FIBA Europe Endorses Third Annual Special Olympics European Basketball Week

14 November 2006
Events across the region aim to involve 12,000 players with intellectual disabilities

FIBA Europe will endorse Special Olympics Europe/Eurasia (SOEE) for the third consecutive year during the Special Olympics European Basketball Week to be held 25 November-3 December, 2006 across the region.

Special Olympics will organize activities during the week that will involve 12,000 children and adults and male and female players with intellectual disabilities in 30 countries.

Basketball Week is the flagship event of the FIBA Europe-SOEE partnership that was established in May 2004 with the aim of developing basketball for players with intellectual disabilities. 

Since the partnership was established, the number of Special Olympics players in the region has increased from 13,000 to almost 40,000 players. One of the highlights of the partnership has been the involvement of national basketball federations and professional clubs.

“National basketball federations and professional clubs have shown great solidarity for Special Olympics players, particularly during Basketball Week,” said Michael Smith, managing director, SOEE.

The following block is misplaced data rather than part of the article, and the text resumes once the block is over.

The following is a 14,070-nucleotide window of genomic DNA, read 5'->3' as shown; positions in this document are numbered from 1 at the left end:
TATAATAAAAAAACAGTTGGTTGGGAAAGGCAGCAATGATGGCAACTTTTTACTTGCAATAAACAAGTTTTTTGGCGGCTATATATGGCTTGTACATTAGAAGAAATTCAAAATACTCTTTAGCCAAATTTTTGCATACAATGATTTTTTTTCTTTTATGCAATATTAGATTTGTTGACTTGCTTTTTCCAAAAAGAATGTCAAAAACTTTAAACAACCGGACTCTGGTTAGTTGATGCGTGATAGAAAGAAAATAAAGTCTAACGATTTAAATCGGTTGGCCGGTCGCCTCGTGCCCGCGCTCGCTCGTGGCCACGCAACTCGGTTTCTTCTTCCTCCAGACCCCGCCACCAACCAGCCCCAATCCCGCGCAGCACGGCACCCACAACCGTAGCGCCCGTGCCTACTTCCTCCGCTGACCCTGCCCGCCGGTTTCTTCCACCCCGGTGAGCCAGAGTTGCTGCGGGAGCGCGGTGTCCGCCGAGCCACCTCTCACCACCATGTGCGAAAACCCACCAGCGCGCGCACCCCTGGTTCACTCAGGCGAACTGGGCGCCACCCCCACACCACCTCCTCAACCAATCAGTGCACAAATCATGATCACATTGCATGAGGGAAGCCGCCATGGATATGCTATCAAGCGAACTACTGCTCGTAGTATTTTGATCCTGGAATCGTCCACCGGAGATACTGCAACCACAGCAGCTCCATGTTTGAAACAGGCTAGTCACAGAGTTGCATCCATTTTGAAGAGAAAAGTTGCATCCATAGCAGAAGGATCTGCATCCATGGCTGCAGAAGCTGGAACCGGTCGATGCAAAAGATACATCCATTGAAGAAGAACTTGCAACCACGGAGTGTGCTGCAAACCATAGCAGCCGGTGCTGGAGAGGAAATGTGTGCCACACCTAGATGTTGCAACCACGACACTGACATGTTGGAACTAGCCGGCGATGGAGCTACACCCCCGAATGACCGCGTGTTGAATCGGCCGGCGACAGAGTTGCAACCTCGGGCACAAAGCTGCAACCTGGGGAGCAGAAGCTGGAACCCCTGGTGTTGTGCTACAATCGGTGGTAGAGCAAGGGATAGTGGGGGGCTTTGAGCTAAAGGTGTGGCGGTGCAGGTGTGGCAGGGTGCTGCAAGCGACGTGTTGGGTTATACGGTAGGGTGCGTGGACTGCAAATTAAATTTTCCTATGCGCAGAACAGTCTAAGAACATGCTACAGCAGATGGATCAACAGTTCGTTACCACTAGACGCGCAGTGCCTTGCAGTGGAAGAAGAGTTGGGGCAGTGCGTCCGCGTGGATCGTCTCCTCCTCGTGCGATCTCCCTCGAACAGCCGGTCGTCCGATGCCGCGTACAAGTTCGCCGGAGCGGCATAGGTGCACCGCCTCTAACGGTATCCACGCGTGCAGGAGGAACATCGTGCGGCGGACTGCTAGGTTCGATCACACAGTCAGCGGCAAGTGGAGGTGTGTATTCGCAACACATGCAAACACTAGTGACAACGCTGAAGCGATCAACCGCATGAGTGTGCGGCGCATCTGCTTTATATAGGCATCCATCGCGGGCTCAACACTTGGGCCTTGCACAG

“We hope the basketball world will continue to endorse activities for Special Olympics players that lead to more awareness, acceptance and inclusion of people with intellectual disabilities,” he added. 

“FIBA Europe is happy to endorse the Special Olympics European Basketball Week because sports plays an integral role in society and touches many people in a highly positive and participatory way,” said Nar Zanolin, secretary general, FIBA Europe. 

“By endorsing initiatives like Basketball Week, FIBA Europe is showing its commitment to grow and develop sports at all levels of society,” he added.

Special Olympics, founded in 1968 by Eunice Kennedy Shriver, is the world’s largest year-round program of sports training and competitions for individuals with intellectual disabilities.

More than 2.25 million athletes in over 150 countries train and compete in 30 Olympic-style summer and winter sports at local, national and international events. Through its sports programs, Special Olympics strives to provide long-term benefits to individuals’ health, self-esteem and social integration.

Special Olympics and Paralympics are two separate organizations recognized by the International Olympic Committee (IOC). Special Olympics provides sports opportunities for individuals with intellectual disabilities of all ability levels. Paralympics provides sports opportunities for elite-level athletes with disabilities. 

For more information, contact: Martha Jo Braycich, communications director, at or Natalie Sandmann, FIBA Europe Special Olympics contact person at

Follow Us On Twitter

Like Us On Facebook